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Hongbo Chi, Ph.D.


St. Jude Children’s Research Hospital



Functional Genomics of Tfh Cell Metabolism and Lupus Pathogenesis

Lupus is a systemic autoimmune disorder driven by overactive immune cells. An increase in the number of follicular helper T cells (Tfh) – one of the immune cell types – is associated with lupus disease activity, but how the Tfh cell increase leads to lupus progression has remained unclear.

Dr. Chi and colleagues recently discovered that Tfh cells in lupus have unique metabolism – a sum of chemical reactions taking place within each cell of a living organism that provide energy and biomass for all vital processes supporting survival – compared to other immune cells. Dr. Chi plans to use his Distinguished Innovator Award to investigate if unique metabolic features of Tfh cells are linked to and dictate their destructive behavior in lupus. Dr. Chi will also identify presently unknown factors that are involved in Tfh cell metabolism and function, which make these cells contribute to the disease activity of lupus.

What this study means for people with lupus

These studies carry promise to reveal new information about how lupus develops and progresses, which may help identify innovative therapeutic targets for future lupus treatments.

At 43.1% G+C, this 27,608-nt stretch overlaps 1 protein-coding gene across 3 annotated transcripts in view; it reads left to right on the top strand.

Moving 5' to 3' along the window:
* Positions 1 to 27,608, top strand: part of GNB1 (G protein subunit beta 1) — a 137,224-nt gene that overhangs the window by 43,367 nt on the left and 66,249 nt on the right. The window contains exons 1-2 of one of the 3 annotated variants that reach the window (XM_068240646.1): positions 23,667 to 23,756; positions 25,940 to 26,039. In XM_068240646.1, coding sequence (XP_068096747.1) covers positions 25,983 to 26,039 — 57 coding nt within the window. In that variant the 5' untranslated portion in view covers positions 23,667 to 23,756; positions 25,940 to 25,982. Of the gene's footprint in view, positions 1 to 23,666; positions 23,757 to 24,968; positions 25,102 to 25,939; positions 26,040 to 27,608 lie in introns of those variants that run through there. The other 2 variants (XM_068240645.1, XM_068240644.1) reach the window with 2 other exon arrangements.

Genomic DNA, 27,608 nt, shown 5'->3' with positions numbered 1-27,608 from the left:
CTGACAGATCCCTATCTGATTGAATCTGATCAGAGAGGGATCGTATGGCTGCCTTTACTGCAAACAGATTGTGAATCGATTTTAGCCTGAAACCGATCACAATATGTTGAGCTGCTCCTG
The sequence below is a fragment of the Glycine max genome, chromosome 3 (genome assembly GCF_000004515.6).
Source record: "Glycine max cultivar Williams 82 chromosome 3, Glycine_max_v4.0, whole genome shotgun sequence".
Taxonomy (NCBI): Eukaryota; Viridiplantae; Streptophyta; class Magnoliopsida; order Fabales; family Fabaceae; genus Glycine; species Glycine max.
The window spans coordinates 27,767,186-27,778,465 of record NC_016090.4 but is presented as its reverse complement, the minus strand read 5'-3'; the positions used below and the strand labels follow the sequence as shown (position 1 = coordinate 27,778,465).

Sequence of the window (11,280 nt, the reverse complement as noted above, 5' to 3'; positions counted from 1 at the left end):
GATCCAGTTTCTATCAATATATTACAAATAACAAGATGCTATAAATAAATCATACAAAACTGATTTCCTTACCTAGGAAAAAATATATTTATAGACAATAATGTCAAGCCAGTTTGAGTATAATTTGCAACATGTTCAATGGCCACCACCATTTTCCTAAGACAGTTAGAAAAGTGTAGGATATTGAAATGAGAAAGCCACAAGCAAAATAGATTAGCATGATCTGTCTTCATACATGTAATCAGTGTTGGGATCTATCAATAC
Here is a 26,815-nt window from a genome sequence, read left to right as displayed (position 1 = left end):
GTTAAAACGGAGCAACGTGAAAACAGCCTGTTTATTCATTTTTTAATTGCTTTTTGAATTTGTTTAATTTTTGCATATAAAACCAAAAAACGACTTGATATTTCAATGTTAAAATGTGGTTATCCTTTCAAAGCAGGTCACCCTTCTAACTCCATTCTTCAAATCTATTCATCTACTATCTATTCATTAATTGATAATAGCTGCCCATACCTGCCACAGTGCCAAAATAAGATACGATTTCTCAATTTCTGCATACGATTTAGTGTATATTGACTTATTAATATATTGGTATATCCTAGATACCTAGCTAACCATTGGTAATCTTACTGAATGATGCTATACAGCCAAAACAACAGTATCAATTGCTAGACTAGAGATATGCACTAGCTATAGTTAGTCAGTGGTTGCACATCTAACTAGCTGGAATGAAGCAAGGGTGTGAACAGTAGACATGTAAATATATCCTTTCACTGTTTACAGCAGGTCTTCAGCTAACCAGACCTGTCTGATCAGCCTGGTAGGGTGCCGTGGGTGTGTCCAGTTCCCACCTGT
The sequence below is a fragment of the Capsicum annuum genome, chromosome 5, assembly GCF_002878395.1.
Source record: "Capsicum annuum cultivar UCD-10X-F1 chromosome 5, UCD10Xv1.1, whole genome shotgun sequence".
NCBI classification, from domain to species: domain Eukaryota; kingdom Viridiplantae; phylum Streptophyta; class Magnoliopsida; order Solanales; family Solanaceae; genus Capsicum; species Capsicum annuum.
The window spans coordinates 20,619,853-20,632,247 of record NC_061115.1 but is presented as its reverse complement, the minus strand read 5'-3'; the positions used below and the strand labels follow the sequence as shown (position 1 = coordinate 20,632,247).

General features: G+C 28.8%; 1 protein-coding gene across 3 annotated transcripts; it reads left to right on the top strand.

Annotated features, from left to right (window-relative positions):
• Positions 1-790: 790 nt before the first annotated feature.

T follicular helper (Tfh) cells, which promote B cell functions and antibody responses, play a key role for the pathogenesis of systemic lupus erythematosus (SLE), or lupus. Emerging studies highlight the central roles of metabolic reprogramming in coordinating effector T cell fate decisions including Tfh cells. We previously found that T cell subsets exhibit unique metabolic features, and inhibiting glucose metabolism or mTOR signaling dampens Tfh cells and T cell-dependent antibody responses. However, glucose metabolism and mTOR are commonly important for bioenergetic and biosynthetic demands of multiple effector T cell populations, and Tfh-specific metabolic programming remains elusive. Moreover, the mechanisms linking the metabolic state of immune cells with autoimmunity are poorly understood, and in particular, integrative, systems-level understanding and therapeutic targeting of immunometabolism are lacking. The goal of our program is to investigate the interface between metabolism and immunity, and how studying immunometabolism reveals new biology and disease targets for lupus. We approach these questions by integrating hypothesis-driven and systems immunology approaches, including pooled in vivo CRISPR screening, in-house development of data-driven network algorithms NetBID and scMINER, and systems proteomics, which led to new concepts, ‘hidden drivers’ for immunometabolism, and therapeutic targets that cannot be surmised from simpler systems. In particular, through in vivo CRISPR screening, we found that phospholipid metabolism via phosphatidylethanolamine (PE) selectively coordinates Tfh responses and humoral immunity (Nature 2021), highlighting metabolic controls of context-dependent immune effector programs that promise to establish innovative therapeutic targets for autoimmunity. Our central hypothesis is that metabolic pathways are inextricably connected to T cell immunity and autoimmune diseases, and therefore, by understanding these connections, we gain new concepts and disease targets. The specific aims of this proposal are to explore both candidate (phospholipid metabolism) and systems (in vivo CRISPR screening) approaches to establish Tfh cell biology and heterogeneity and reveal new targets for lupus. Aim 1 will target PE metabolism for Tfh responses and lupus pathogenesis. Specifically, we will establish mechanisms for selective phospholipid metabolism in Tfh cells, and genetically define and chemically target PE synthetic pathway for lupus therapy. Aim 2 will establish metabolic heterogeneity and hidden drivers of Tfh responses. Specifically, we will identify cellular heterogeneity and hidden drivers in autoreactive Tfh cells from lupus-prone mice and circulating Tfh-like cells from SLE patients, and apply pooled, single-cell and spatial CRISPR screening to reveal functional drivers and heterogeneity of Tfh cells. Our inter-disciplinary studies promise to establish fundamental mechanisms and innovative targets for lupus.

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